by Business Insider | March 21, 2014 11:35 am
Your 2os are the most critical decade for your financial future, says Mary Hunt, the founder of personal finance site Debt-Proof Living. Even though your income is low and your debts are high, establishing good habits when you’re young can make all the difference.
In her recent book, “The Smart Woman’s Guide to Planning for Retirement,” Hunt runs down the most important benchmarks you should hit in every decade to stay on track for your retirement.
Below, we’ve summarized her advice for managing your money in your 20s, 30s, and 40s.
Let’s take a look:
Develop your financial intelligence. Your 20s are the time to get your act together, says Hunt. Figure out where your money’s going, come up with a plan for spending and saving it, and regularly monitor your execution of that plan.
Start an emergency fund. Begin putting aside money in a risk-free savings account that you’ll be able to easily access in case something happens, such as a serious illness or job loss. Hunt suggests setting a goal of six months of living expenses.
Open a retirement savings account. Join your company’s 401k plan, and invest at least to the match, which is typically 3% of your income. Hunt also suggests opening and contributing to a Roth IRA. She advises starting by setting aside 5% of your annual income, which would be split between both accounts, and steadily raising the percentage with each salary increase you get.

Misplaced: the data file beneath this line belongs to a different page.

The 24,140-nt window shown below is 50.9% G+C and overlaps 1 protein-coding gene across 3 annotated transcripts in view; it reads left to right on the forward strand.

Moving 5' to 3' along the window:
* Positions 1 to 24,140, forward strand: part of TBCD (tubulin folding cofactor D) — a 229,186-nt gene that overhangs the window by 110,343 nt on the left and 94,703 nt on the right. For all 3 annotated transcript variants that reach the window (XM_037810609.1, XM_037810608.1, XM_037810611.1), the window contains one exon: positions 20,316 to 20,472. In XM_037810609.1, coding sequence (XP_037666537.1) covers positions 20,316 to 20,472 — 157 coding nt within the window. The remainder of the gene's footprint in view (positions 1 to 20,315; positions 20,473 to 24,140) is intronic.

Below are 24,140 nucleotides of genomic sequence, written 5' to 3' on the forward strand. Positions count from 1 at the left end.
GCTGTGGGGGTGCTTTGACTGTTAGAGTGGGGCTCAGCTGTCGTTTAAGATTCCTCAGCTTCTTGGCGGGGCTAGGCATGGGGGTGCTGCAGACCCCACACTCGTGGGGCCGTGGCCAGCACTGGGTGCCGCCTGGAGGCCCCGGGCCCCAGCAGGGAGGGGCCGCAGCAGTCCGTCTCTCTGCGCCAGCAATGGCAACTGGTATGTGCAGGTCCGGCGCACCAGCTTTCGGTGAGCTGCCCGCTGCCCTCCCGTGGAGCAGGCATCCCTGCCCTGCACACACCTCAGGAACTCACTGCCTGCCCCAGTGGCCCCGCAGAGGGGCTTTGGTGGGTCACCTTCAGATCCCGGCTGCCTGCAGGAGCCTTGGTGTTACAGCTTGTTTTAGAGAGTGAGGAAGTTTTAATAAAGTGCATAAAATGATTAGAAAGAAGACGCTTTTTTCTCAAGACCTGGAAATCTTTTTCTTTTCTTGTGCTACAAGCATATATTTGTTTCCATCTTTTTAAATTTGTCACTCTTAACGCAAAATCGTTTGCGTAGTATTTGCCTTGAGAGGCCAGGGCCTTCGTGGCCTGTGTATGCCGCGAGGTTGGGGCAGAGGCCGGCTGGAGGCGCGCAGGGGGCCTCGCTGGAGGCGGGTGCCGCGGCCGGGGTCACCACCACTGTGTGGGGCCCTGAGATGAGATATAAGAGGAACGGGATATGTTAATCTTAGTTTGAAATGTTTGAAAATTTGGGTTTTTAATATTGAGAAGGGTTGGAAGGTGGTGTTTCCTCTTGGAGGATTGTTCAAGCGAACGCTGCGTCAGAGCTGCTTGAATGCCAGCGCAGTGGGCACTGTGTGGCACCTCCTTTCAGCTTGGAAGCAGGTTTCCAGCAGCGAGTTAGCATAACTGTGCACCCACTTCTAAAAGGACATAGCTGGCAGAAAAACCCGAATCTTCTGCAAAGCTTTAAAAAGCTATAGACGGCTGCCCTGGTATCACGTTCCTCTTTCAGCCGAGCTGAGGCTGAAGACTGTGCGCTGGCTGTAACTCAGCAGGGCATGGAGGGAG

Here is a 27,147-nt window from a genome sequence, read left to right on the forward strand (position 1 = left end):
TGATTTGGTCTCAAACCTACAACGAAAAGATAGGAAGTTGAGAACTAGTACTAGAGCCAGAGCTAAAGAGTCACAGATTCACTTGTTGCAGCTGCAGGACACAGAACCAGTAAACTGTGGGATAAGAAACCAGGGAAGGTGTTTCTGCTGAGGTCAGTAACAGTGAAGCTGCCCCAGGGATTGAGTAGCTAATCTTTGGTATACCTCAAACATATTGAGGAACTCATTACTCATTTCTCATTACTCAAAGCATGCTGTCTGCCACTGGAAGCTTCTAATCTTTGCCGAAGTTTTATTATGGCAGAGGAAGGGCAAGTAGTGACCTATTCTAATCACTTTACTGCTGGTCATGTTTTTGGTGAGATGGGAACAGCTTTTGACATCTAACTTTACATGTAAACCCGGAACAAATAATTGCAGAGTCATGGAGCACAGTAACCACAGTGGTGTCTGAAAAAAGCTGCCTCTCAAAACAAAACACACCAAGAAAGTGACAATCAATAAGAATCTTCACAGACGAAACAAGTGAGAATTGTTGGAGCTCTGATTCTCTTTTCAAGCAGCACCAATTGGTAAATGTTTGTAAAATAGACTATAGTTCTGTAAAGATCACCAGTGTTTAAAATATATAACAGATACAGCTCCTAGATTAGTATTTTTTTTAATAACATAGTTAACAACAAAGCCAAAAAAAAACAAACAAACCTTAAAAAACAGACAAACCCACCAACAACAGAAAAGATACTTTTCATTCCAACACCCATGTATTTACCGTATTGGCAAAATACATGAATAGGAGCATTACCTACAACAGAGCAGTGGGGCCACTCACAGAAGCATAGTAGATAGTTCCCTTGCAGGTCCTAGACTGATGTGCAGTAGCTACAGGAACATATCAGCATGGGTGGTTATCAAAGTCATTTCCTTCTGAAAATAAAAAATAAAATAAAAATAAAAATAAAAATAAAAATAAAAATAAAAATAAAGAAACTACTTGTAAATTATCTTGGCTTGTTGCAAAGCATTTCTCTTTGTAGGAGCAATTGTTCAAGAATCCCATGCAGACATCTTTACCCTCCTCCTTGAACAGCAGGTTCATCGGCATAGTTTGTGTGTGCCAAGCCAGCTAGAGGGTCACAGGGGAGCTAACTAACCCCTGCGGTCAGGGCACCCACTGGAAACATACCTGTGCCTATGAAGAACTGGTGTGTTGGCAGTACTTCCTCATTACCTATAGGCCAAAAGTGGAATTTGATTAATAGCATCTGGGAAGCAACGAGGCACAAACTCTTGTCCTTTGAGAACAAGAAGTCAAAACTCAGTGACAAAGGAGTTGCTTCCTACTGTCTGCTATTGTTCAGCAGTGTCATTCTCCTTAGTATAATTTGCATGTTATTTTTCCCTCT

Fully fund your 401k and a Roth IRA. Now that your career’s on course, Hunt advises funding your retirement accounts to the maximum. Set up automatic deposits so you don’t have to think about it.
Buy a home. Since you’ve been saving through your 20s, you should be able to use some of that money for a solid down payment. However, Hunt recommends that you don’t buy the house you can afford, and instead she suggests purchasing a home about half that price. Then pay it down as quickly as possible, with a goal of owning it outright.
Don’t succumb to consumer debt. Your 30s are typically the time when you’re having children and settling into a home, which can mean a lot of spending and racking up debt. Beware of lifestyle creep, and stay focused on keeping your debts down.
Set a goal for college savings. If you want to contribute to your children’s college education, Hunt recommends beginning to save as soon as they’re born. She says a state-sponsored 529 plan is usually the best way to go.
Make retirement savings your main goal. In this decade, even though your kids are nearing college age, Hunt warns against prioritizing saving for their education over your retirement goals.
Adjust college savings. Now’s the time to check tuition costs and make sure your savings are on track for your children’s college. You may need to adjust those savings or have a conversation with your kids about how much you can afford to help and which schools are realistic for them to attend, she says.
Invest in an index fund portfolio. If you have savings beyond what you need to cover emergencies, Hunt recommends you aggressively build an index fund portfolio at a company like Vanguard or Fidelity. She says your best bet is to set up an automatic purchase plan that steadily adds more shares to your account, and then forget about it.
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